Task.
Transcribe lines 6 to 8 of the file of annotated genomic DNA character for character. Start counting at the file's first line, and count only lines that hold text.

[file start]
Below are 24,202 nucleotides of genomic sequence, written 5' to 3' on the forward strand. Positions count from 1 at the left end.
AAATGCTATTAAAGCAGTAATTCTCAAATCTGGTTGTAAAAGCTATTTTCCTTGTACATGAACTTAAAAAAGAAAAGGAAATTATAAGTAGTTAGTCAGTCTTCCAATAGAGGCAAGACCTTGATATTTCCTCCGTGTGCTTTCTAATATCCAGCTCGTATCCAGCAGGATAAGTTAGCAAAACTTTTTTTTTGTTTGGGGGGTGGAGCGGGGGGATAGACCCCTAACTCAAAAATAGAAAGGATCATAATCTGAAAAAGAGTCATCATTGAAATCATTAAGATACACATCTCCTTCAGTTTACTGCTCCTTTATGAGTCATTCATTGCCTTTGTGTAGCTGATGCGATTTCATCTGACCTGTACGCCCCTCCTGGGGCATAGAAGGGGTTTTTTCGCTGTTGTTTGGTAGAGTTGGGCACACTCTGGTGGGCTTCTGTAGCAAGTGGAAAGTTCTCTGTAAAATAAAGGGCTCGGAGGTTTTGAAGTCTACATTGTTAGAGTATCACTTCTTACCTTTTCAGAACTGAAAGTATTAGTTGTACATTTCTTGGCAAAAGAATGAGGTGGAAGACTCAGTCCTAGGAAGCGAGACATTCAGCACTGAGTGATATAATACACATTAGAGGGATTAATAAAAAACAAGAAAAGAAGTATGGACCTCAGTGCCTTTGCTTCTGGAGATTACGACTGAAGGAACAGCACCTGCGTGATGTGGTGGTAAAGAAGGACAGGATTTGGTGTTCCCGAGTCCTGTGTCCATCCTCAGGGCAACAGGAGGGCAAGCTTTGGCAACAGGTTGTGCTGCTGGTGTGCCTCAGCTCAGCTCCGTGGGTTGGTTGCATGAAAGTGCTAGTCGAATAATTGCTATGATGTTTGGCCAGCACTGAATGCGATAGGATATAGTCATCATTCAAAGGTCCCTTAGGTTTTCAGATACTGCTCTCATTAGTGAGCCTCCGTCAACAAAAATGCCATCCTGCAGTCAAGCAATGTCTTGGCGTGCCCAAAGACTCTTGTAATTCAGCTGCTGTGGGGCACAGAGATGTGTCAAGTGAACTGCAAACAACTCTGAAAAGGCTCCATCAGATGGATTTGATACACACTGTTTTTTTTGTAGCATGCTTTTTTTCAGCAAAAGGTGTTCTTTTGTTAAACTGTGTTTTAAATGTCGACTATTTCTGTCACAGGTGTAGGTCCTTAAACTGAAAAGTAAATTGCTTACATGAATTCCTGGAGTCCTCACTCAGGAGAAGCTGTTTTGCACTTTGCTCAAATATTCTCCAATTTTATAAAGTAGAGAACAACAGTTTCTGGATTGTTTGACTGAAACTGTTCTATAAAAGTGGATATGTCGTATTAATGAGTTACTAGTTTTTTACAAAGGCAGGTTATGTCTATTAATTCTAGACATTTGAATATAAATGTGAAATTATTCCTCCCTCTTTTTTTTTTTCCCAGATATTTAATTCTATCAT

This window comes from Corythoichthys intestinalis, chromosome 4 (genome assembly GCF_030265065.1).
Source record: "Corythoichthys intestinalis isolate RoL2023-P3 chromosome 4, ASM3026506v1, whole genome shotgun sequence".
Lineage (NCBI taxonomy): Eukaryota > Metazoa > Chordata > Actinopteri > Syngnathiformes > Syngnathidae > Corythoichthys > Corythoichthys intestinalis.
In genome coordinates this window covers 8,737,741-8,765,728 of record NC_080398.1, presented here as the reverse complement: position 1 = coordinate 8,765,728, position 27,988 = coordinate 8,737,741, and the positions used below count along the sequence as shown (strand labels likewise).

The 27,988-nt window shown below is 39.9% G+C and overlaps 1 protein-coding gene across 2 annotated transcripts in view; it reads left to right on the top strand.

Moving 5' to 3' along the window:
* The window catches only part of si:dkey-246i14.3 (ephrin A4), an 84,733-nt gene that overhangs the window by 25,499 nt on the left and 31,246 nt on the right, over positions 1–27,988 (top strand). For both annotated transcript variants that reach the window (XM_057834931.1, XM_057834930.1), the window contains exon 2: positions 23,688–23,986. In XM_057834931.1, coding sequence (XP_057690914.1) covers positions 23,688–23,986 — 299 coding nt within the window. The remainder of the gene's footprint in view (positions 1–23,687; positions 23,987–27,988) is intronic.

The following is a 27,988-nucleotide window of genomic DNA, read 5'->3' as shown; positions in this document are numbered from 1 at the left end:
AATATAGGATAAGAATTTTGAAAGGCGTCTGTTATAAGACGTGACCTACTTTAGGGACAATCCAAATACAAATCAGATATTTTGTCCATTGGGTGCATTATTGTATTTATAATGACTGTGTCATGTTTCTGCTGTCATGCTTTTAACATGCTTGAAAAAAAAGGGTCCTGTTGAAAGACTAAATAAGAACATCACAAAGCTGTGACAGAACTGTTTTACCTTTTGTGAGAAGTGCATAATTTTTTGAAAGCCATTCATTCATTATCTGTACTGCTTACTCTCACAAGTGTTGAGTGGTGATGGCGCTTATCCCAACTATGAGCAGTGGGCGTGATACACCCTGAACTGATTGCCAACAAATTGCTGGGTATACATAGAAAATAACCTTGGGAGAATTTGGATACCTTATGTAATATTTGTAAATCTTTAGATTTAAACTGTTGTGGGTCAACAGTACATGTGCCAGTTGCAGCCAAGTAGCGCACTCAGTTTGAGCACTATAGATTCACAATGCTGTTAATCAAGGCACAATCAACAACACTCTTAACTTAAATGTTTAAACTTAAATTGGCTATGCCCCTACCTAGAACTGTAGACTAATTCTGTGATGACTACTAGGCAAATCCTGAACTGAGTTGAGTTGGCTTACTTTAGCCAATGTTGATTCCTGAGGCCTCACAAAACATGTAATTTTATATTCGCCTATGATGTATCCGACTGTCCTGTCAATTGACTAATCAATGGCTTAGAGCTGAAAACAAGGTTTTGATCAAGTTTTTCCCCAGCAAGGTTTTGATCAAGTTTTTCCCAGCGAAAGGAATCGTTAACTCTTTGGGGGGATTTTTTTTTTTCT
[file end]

In genome coordinates this window covers 8,737,741-8,765,728 of record NC_080398.1, presented here as the reverse complement: position 1 = coordinate 8,765,728, position 27,988 = coordinate 8,737,741, and the positions used below count along the sequence as shown (strand labels likewise).

The 27,988-nt window shown below is 39.9% G+C and overlaps 1 protein-coding gene across 2 annotated transcripts in view; it reads left to right on the top strand.

Moving 5' to 3' along the window: